What are some of your favorite things to photograph your children doing? Since I’m not very good at journaling, I’m relying on my photos to tell the story of our family. I love photographing the details that make each person unique. I’m not talking about documenting one kid sitting on the couch smiling at the camera, I’m talking about photographing that kid perched on a log at the beach because that’s the way he sits at the breakfast table every morning or on his bed when he reads. I try and include little details that tell who each person is. For instance, I took the picture of my daughter laying on her bed texting not because it’s a “perfect portrait” but because it shows how she wore her hair all senior year piled on top of her head and the initials above her bed that she decoupaged with pictures from Vogue magazine because she loves fashion and the lights that she strung on her headboard because she’s still a little afraid of the dark. The picture of my son sipping milk in the dining room was taken to remember that this was his daily after school routine, to be alone for a few minutes and decompress with a snack and without the chaos of the other kids and Mom in the kitchen. And the photo of my little boys reading on the bed was to document how the older one (who read very early) has been so patient with the younger one who struggles with Dyslexia by reading to him every night and helping him with words he can’t figure out. Over his bed is his “About Me” poster he made in first grade along with Star Wars stickers on his under-the-bed drawers from his Star Wars phase. Most of these images wouldn’t mean anything to other people but they represent our family dynamics and our history.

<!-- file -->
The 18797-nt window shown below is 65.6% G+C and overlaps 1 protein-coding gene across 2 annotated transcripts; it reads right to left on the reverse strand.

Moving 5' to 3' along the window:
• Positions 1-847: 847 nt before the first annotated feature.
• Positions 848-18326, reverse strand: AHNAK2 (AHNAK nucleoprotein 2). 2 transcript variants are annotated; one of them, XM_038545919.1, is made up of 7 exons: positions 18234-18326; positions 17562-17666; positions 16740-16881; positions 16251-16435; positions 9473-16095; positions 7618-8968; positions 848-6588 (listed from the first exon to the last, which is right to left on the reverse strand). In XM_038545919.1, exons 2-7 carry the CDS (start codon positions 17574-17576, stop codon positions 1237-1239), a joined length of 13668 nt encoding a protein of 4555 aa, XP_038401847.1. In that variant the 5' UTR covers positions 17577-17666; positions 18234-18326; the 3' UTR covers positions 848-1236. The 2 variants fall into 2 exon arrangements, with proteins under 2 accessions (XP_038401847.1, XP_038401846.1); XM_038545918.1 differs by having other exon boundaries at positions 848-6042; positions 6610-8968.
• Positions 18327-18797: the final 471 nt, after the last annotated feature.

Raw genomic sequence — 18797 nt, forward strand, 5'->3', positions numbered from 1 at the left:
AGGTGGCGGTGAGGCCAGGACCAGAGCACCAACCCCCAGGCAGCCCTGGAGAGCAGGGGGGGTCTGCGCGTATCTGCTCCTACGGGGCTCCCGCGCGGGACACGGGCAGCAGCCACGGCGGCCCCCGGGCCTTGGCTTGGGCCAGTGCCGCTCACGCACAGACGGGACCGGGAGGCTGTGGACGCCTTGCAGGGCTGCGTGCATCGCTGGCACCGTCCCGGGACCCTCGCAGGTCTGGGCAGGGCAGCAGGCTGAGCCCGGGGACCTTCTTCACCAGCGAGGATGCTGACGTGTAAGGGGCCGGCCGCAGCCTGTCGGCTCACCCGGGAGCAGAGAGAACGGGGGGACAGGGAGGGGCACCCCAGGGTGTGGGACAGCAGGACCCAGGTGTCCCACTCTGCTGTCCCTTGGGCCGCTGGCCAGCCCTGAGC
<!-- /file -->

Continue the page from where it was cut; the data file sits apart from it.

How have you learned to balance life as a working Mom? This was tough in the beginning and I failed miserably. Now that I’ve had some experience I’ve learned to set “work hours” while the kids are at school and only answer emails during those hours. I try and get all of my work done before they come home from school because I know my time and attention and chauffeuring skills will be needed once those school bells ring. I also try not to schedule more than 2 Saturdays a week with sessions. My husband works long hours and sometimes the only time we have to catch up is on the weekends. I’ve definitely learned to say “no” to the things that are unnecessary and not to take on more than I can reasonably accomplish. I’ve also learned to take time for myself which includes regular time at the gym and a pedicure every now and then. But I’m still a work in progress.